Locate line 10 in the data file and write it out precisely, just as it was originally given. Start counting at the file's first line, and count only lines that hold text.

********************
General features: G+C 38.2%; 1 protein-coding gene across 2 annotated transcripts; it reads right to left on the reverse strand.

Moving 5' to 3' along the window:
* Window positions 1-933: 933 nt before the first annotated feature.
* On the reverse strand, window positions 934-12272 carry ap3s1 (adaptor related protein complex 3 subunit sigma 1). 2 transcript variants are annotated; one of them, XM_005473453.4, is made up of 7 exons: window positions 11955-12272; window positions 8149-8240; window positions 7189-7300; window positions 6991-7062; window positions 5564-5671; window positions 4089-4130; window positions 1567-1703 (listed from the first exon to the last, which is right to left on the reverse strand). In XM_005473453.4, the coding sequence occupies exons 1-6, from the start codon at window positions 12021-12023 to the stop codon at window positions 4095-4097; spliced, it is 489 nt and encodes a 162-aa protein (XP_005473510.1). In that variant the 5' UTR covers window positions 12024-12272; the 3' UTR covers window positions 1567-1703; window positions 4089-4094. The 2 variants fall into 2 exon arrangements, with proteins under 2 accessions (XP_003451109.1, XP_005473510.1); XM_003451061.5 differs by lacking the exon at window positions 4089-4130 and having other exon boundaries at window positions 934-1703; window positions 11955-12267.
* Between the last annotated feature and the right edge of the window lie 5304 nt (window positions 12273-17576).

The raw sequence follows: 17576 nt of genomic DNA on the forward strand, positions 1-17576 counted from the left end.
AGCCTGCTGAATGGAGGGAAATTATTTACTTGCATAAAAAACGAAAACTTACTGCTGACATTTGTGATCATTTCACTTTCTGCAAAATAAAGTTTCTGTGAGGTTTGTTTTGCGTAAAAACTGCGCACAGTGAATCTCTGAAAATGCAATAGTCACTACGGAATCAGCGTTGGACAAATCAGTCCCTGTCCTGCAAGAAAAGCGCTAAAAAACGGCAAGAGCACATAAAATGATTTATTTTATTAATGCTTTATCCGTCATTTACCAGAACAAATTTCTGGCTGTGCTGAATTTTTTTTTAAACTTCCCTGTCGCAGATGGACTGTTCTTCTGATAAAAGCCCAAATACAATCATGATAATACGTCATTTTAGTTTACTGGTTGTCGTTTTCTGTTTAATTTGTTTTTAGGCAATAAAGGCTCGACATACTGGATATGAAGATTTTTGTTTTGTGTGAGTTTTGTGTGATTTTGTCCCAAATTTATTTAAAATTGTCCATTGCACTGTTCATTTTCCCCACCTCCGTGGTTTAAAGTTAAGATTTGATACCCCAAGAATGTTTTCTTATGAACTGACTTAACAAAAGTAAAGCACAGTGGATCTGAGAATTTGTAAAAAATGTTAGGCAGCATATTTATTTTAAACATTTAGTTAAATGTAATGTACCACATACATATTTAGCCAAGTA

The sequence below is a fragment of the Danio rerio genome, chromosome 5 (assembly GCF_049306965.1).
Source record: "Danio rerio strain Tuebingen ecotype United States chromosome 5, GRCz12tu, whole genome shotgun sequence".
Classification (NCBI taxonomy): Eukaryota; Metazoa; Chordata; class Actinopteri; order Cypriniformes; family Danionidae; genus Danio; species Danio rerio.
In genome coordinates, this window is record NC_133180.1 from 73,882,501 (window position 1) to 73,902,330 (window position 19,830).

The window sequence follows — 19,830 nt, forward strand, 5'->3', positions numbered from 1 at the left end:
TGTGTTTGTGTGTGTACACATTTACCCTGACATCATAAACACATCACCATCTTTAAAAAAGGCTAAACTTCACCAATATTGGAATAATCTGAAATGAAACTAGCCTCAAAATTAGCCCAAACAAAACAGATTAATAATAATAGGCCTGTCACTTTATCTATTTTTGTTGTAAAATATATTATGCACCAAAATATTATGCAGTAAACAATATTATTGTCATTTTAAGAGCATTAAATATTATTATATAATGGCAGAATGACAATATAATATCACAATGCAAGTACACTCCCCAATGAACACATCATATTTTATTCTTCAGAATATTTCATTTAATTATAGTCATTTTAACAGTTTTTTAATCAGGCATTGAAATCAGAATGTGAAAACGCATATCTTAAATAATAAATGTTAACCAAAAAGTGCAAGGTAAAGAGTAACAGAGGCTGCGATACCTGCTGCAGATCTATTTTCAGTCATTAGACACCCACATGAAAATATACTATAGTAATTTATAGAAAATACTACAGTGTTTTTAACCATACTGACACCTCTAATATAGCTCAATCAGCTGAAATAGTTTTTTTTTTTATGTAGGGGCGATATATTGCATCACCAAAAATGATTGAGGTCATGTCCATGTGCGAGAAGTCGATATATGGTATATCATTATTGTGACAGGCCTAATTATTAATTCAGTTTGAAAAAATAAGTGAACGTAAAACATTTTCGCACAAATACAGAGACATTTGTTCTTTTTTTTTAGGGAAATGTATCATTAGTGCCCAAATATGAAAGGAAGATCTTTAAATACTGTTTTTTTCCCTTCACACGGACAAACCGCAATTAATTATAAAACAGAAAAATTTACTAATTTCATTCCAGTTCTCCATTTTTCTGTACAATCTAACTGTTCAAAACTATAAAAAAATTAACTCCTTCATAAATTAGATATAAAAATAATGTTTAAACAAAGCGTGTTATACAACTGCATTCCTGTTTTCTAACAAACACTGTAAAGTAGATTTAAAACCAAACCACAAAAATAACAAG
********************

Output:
Classification (NCBI taxonomy): Eukaryota; Metazoa; Chordata; class Actinopteri; order Cypriniformes; family Danionidae; genus Danio; species Danio rerio.